When Peggy Merck moved into an 18th-century Connecticut farmhouse last year with partner Brad Leone and their two young sons, the first thing she did was hang the art.

The formerly Jersey City/NYC-based family had been looking to make a move for a while when they found the home in a picturesque coastal town near Mystic, CT. Peggy recalled, “We had lived in 4 apartments between us from Brooklyn to Palisade Ave and the plan was always to get some more space for the boys to grow up, the pandemic just accelerated the process. I’d been in the city since 2005 and wasn’t sure I wanted to leave the energy. The day we came up we saw 4 places and this one just felt right. 

A year in, it's like, ‘maybe we should have tried for a newer home with fewer projects?’ but we really love it. The house has been here for many families, I feel like we’re just its current stewards. At the same time, we are building something permanent for our family.”

Peggy, director of marketing and PR for the Jessica Simpson Collection, and her partner, chef Brad Leone, Bon Appetit video host and New York Times best-selling cookbook author, met in 2010 through a hometown friend and share two sons, Grif and Cal, who will turn 6 and 4 in May. 

The couple’s eclectic style shines throughout their sprawling Connecticut homestead. From a signed Warhol to anonymous thrifted treasures, their home radiates a cool, collected vibe that’s utterly charming. The Get’s Founder Beth Tully chatted with Peggy recently about how they got started collecting and the stories behind some of the special pieces they’ve acquired over the years. 

The Get: Tell us a little about yourself and how you first fell in love with art. 

Peggy Merk: Hello! I’m Peggy, a full-time WFH mom. My partner Brad Leone and I just bought our first home and moved out of the city with our two young sons. We found an old homestead in coastal CT that was built in 1750. We’re having fun honoring the space, while making it our own. 

Growing up, both of my grandmothers kept really thoughtfully decorated homes filled with objects and original art. Several of us on both sides inherited the collector gene - for better or worse!  My great grandfather on my mom’s side painted sceneries, and my dad’s parents were painters, too. I wouldn’t have called them artists, meaning it wasn’t a defining part of their character that I knew growing up, but we have these examples of their artwork. Our home is like this, too. I have a few things of my own framed and Brad was painting a lot when we met.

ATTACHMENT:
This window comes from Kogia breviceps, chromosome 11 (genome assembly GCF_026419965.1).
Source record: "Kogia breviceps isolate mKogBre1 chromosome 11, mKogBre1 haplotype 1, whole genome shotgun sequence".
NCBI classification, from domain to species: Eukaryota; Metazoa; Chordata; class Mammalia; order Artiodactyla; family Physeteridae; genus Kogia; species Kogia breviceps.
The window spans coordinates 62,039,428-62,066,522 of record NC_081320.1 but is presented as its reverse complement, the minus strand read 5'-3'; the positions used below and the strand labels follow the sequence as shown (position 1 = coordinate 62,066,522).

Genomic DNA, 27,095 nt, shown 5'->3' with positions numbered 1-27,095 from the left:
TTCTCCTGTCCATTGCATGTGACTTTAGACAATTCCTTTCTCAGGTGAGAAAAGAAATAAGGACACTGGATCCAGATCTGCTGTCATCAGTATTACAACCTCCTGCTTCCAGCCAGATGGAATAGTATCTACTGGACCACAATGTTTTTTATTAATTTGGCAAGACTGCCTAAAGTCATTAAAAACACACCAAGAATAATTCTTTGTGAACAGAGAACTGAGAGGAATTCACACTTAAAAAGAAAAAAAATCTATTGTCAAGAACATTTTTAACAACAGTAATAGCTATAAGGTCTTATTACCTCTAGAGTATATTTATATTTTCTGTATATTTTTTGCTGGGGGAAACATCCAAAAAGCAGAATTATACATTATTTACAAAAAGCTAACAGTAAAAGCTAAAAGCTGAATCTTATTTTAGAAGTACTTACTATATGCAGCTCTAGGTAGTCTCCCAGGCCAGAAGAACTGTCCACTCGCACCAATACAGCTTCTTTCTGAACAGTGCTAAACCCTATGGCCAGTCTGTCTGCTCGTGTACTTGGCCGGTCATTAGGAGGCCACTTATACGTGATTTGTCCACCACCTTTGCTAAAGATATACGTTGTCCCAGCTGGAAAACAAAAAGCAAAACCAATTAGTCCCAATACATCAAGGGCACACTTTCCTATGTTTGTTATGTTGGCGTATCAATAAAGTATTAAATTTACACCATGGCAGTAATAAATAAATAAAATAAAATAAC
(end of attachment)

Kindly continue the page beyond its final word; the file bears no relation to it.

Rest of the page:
TG: How did you get started collecting? 

PM: I've collected since before I can remember. I am very visually stimulated and always trying to fill every inch of wall space, pictures, posters, magazine clippings, etc. But, I’d say I really wanted to start accumulating art when I moved to New York right after college.  

We were young and going to galleries - oh hey, Beth! - (Editor's note: Peggy and Beth met at Leo Kesting Gallery in 2009) but we were buying our original art at flea markets, sidewalk sales and places like J.U.N.K. in Williamsburg. 

At the time, one of my roommate's cousins was a fine art and furniture dealer and we both did some work for him. He let us fill our place on loan with some large-scale pieces, things that you could sit for hours and talk about; and then there was no turning back. I wanted all the things that held a story! He gifted me a double-sided piece by an artist named Benny Collins and I still have it on one of our mantles.

TG: How do you know when you just have to get something? 

PM: I am impulsive and react emotionally to things. I’ve learned that I don’t regret the things I’ve done, I regret the things I didn’t get.

TG: Who are your favorite artists to follow? 

PM: I love the internet and I love watching creators use it as both a mode of and a medium for art.